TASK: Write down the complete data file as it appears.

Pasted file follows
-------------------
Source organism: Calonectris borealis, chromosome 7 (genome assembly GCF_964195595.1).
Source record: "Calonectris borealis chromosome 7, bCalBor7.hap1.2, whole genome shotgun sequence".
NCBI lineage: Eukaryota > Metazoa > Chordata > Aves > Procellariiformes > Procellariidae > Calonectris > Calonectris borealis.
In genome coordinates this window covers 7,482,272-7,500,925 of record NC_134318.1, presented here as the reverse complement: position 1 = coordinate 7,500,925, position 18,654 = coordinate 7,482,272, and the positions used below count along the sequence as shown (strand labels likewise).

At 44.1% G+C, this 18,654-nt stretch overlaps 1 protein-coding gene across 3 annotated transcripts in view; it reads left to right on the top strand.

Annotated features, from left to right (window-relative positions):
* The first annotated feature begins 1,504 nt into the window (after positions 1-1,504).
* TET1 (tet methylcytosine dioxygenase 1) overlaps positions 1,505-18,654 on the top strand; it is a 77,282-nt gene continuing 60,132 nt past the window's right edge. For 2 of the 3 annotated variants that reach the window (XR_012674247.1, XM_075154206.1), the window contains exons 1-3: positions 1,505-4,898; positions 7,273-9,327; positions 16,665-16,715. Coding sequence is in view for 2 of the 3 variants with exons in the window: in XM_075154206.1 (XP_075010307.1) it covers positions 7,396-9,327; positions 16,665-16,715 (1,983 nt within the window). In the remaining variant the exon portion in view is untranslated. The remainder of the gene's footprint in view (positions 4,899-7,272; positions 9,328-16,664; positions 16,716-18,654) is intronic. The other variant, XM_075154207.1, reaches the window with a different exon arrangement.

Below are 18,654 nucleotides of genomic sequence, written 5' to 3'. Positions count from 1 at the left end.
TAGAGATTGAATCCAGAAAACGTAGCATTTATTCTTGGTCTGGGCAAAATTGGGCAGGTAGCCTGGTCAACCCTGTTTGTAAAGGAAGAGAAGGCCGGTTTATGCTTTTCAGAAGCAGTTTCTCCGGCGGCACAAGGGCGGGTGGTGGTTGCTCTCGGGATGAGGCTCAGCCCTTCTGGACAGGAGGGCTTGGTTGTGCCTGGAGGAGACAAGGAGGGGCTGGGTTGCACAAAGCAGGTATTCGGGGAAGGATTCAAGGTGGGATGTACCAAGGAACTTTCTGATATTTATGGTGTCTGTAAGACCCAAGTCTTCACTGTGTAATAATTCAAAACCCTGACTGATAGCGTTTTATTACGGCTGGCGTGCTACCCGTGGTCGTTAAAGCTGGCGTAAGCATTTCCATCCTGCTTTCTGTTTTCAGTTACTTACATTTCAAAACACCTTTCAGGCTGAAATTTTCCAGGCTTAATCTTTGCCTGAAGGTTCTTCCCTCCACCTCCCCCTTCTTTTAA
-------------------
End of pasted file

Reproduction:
Source organism: Calonectris borealis, chromosome 7 (genome assembly GCF_964195595.1).
Source record: "Calonectris borealis chromosome 7, bCalBor7.hap1.2, whole genome shotgun sequence".
NCBI lineage: Eukaryota > Metazoa > Chordata > Aves > Procellariiformes > Procellariidae > Calonectris > Calonectris borealis.
In genome coordinates this window covers 7,482,272-7,500,925 of record NC_134318.1, presented here as the reverse complement: position 1 = coordinate 7,500,925, position 18,654 = coordinate 7,482,272, and the positions used below count along the sequence as shown (strand labels likewise).

At 44.1% G+C, this 18,654-nt stretch overlaps 1 protein-coding gene across 3 annotated transcripts in view; it reads left to right on the top strand.

Annotated features, from left to right (window-relative positions):
* The first annotated feature begins 1,504 nt into the window (after positions 1-1,504).
* TET1 (tet methylcytosine dioxygenase 1) overlaps positions 1,505-18,654 on the top strand; it is a 77,282-nt gene continuing 60,132 nt past the window's right edge. For 2 of the 3 annotated variants that reach the window (XR_012674247.1, XM_075154206.1), the window contains exons 1-3: positions 1,505-4,898; positions 7,273-9,327; positions 16,665-16,715. Coding sequence is in view for 2 of the 3 variants with exons in the window: in XM_075154206.1 (XP_075010307.1) it covers positions 7,396-9,327; positions 16,665-16,715 (1,983 nt within the window). In the remaining variant the exon portion in view is untranslated. The remainder of the gene's footprint in view (positions 4,899-7,272; positions 9,328-16,664; positions 16,716-18,654) is intronic. The other variant, XM_075154207.1, reaches the window with a different exon arrangement.

Below are 18,654 nucleotides of genomic sequence, written 5' to 3'. Positions count from 1 at the left end.
TAGAGATTGAATCCAGAAAACGTAGCATTTATTCTTGGTCTGGGCAAAATTGGGCAGGTAGCCTGGTCAACCCTGTTTGTAAAGGAAGAGAAGGCCGGTTTATGCTTTTCAGAAGCAGTTTCTCCGGCGGCACAAGGGCGGGTGGTGGTTGCTCTCGGGATGAGGCTCAGCCCTTCTGGACAGGAGGGCTTGGTTGTGCCTGGAGGAGACAAGGAGGGGCTGGGTTGCACAAAGCAGGTATTCGGGGAAGGATTCAAGGTGGGATGTACCAAGGAACTTTCTGATATTTATGGTGTCTGTAAGACCCAAGTCTTCACTGTGTAATAATTCAAAACCCTGACTGATAGCGTTTTATTACGGCTGGCGTGCTACCCGTGGTCGTTAAAGCTGGCGTAAGCATTTCCATCCTGCTTTCTGTTTTCAGTTACTTACATTTCAAAACACCTTTCAGGCTGAAATTTTCCAGGCTTAATCTTTGCCTGAAGGTTCTTCCCTCCACCTCCCCCTTCTTTTAA